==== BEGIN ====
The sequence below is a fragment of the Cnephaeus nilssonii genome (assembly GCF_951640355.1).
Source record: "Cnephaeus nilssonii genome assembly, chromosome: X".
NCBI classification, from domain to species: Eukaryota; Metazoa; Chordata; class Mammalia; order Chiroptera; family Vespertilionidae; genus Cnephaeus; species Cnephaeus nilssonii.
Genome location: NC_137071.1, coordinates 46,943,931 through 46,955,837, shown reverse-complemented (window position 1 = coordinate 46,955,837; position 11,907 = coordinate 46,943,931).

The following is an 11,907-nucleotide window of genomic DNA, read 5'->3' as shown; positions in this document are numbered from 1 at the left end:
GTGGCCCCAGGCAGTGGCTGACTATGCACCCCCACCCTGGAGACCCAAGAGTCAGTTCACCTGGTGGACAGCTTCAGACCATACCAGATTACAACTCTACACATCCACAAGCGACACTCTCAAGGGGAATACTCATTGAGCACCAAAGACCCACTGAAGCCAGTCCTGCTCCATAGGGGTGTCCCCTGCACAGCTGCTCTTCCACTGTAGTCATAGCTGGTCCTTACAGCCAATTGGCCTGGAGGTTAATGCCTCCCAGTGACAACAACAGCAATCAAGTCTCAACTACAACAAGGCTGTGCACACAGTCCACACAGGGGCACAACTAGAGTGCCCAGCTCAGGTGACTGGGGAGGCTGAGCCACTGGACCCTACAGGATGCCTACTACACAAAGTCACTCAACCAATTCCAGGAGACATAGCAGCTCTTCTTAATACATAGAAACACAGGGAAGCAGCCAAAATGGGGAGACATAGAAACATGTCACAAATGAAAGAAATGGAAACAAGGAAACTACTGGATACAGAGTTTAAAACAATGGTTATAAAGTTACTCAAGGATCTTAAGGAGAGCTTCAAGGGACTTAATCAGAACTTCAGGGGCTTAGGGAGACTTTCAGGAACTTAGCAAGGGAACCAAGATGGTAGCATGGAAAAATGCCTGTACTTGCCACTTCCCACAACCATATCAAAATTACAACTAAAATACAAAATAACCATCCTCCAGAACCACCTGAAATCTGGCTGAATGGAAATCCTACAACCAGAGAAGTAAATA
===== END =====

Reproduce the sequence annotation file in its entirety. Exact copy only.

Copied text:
The sequence below is a fragment of the Cnephaeus nilssonii genome (assembly GCF_951640355.1).
Source record: "Cnephaeus nilssonii genome assembly, chromosome: X".
NCBI classification, from domain to species: Eukaryota; Metazoa; Chordata; class Mammalia; order Chiroptera; family Vespertilionidae; genus Cnephaeus; species Cnephaeus nilssonii.
Genome location: NC_137071.1, coordinates 46,943,931 through 46,955,837, shown reverse-complemented (window position 1 = coordinate 46,955,837; position 11,907 = coordinate 46,943,931).

The following is an 11,907-nucleotide window of genomic DNA, read 5'->3' as shown; positions in this document are numbered from 1 at the left end:
GTGGCCCCAGGCAGTGGCTGACTATGCACCCCCACCCTGGAGACCCAAGAGTCAGTTCACCTGGTGGACAGCTTCAGACCATACCAGATTACAACTCTACACATCCACAAGCGACACTCTCAAGGGGAATACTCATTGAGCACCAAAGACCCACTGAAGCCAGTCCTGCTCCATAGGGGTGTCCCCTGCACAGCTGCTCTTCCACTGTAGTCATAGCTGGTCCTTACAGCCAATTGGCCTGGAGGTTAATGCCTCCCAGTGACAACAACAGCAATCAAGTCTCAACTACAACAAGGCTGTGCACACAGTCCACACAGGGGCACAACTAGAGTGCCCAGCTCAGGTGACTGGGGAGGCTGAGCCACTGGACCCTACAGGATGCCTACTACACAAAGTCACTCAACCAATTCCAGGAGACATAGCAGCTCTTCTTAATACATAGAAACACAGGGAAGCAGCCAAAATGGGGAGACATAGAAACATGTCACAAATGAAAGAAATGGAAACAAGGAAACTACTGGATACAGAGTTTAAAACAATGGTTATAAAGTTACTCAAGGATCTTAAGGAGAGCTTCAAGGGACTTAATCAGAACTTCAGGGGCTTAGGGAGACTTTCAGGAACTTAGCAAGGGAACCAAGATGGTAGCATGGAAAAATGCCTGTACTTGCCACTTCCCACAACCATATCAAAATTACAACTAAAATACAAAATAACCATCCTCCAGAACCACCTGAAATCTGGCTGAATGGAAATCCTACAACCAGAGAAGTAAATA